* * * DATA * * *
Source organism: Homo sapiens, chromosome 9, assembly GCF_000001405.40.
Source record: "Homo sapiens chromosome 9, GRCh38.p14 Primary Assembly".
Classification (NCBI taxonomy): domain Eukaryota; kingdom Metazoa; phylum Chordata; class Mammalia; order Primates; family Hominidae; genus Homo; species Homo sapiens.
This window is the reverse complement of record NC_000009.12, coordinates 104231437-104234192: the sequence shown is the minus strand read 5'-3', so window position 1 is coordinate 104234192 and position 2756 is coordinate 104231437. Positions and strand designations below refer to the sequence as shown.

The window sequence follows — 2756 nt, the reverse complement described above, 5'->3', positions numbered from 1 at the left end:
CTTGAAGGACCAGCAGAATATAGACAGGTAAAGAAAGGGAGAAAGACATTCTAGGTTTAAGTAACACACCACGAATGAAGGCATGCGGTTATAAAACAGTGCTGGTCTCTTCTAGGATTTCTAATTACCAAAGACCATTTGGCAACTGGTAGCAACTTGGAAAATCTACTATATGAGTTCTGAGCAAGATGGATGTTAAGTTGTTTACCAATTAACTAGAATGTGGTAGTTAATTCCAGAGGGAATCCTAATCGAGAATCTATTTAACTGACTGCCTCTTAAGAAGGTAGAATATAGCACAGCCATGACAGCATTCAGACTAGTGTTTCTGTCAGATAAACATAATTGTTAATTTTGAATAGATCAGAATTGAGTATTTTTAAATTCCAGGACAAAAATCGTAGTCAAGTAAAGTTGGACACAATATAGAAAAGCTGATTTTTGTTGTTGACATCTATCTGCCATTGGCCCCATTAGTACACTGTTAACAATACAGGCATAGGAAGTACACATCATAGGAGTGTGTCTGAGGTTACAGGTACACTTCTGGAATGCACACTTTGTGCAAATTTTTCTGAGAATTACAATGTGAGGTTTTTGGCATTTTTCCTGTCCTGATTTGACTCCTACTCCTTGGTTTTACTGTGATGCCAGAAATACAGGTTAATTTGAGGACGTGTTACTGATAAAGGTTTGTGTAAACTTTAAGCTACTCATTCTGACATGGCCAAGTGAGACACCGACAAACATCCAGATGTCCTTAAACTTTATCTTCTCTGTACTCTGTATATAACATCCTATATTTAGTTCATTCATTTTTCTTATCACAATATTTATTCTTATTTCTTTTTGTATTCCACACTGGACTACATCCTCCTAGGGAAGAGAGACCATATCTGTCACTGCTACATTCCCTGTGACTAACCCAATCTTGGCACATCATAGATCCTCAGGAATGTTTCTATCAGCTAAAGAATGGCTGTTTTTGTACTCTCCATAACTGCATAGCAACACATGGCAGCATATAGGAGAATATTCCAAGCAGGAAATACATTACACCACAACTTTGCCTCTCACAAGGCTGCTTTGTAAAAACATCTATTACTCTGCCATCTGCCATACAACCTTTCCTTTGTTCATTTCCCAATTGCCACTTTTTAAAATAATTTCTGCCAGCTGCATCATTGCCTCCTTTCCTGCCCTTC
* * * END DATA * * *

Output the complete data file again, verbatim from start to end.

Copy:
Source organism: Homo sapiens, chromosome 9, assembly GCF_000001405.40.
Source record: "Homo sapiens chromosome 9, GRCh38.p14 Primary Assembly".
Classification (NCBI taxonomy): domain Eukaryota; kingdom Metazoa; phylum Chordata; class Mammalia; order Primates; family Hominidae; genus Homo; species Homo sapiens.
This window is the reverse complement of record NC_000009.12, coordinates 104231437-104234192: the sequence shown is the minus strand read 5'-3', so window position 1 is coordinate 104234192 and position 2756 is coordinate 104231437. Positions and strand designations below refer to the sequence as shown.

The window sequence follows — 2756 nt, the reverse complement described above, 5'->3', positions numbered from 1 at the left end:
CTTGAAGGACCAGCAGAATATAGACAGGTAAAGAAAGGGAGAAAGACATTCTAGGTTTAAGTAACACACCACGAATGAAGGCATGCGGTTATAAAACAGTGCTGGTCTCTTCTAGGATTTCTAATTACCAAAGACCATTTGGCAACTGGTAGCAACTTGGAAAATCTACTATATGAGTTCTGAGCAAGATGGATGTTAAGTTGTTTACCAATTAACTAGAATGTGGTAGTTAATTCCAGAGGGAATCCTAATCGAGAATCTATTTAACTGACTGCCTCTTAAGAAGGTAGAATATAGCACAGCCATGACAGCATTCAGACTAGTGTTTCTGTCAGATAAACATAATTGTTAATTTTGAATAGATCAGAATTGAGTATTTTTAAATTCCAGGACAAAAATCGTAGTCAAGTAAAGTTGGACACAATATAGAAAAGCTGATTTTTGTTGTTGACATCTATCTGCCATTGGCCCCATTAGTACACTGTTAACAATACAGGCATAGGAAGTACACATCATAGGAGTGTGTCTGAGGTTACAGGTACACTTCTGGAATGCACACTTTGTGCAAATTTTTCTGAGAATTACAATGTGAGGTTTTTGGCATTTTTCCTGTCCTGATTTGACTCCTACTCCTTGGTTTTACTGTGATGCCAGAAATACAGGTTAATTTGAGGACGTGTTACTGATAAAGGTTTGTGTAAACTTTAAGCTACTCATTCTGACATGGCCAAGTGAGACACCGACAAACATCCAGATGTCCTTAAACTTTATCTTCTCTGTACTCTGTATATAACATCCTATATTTAGTTCATTCATTTTTCTTATCACAATATTTATTCTTATTTCTTTTTGTATTCCACACTGGACTACATCCTCCTAGGGAAGAGAGACCATATCTGTCACTGCTACATTCCCTGTGACTAACCCAATCTTGGCACATCATAGATCCTCAGGAATGTTTCTATCAGCTAAAGAATGGCTGTTTTTGTACTCTCCATAACTGCATAGCAACACATGGCAGCATATAGGAGAATATTCCAAGCAGGAAATACATTACACCACAACTTTGCCTCTCACAAGGCTGCTTTGTAAAAACATCTATTACTCTGCCATCTGCCATACAACCTTTCCTTTGTTCATTTCCCAATTGCCACTTTTTAAAATAATTTCTGCCAGCTGCATCATTGCCTCCTTTCCTGCCCTTC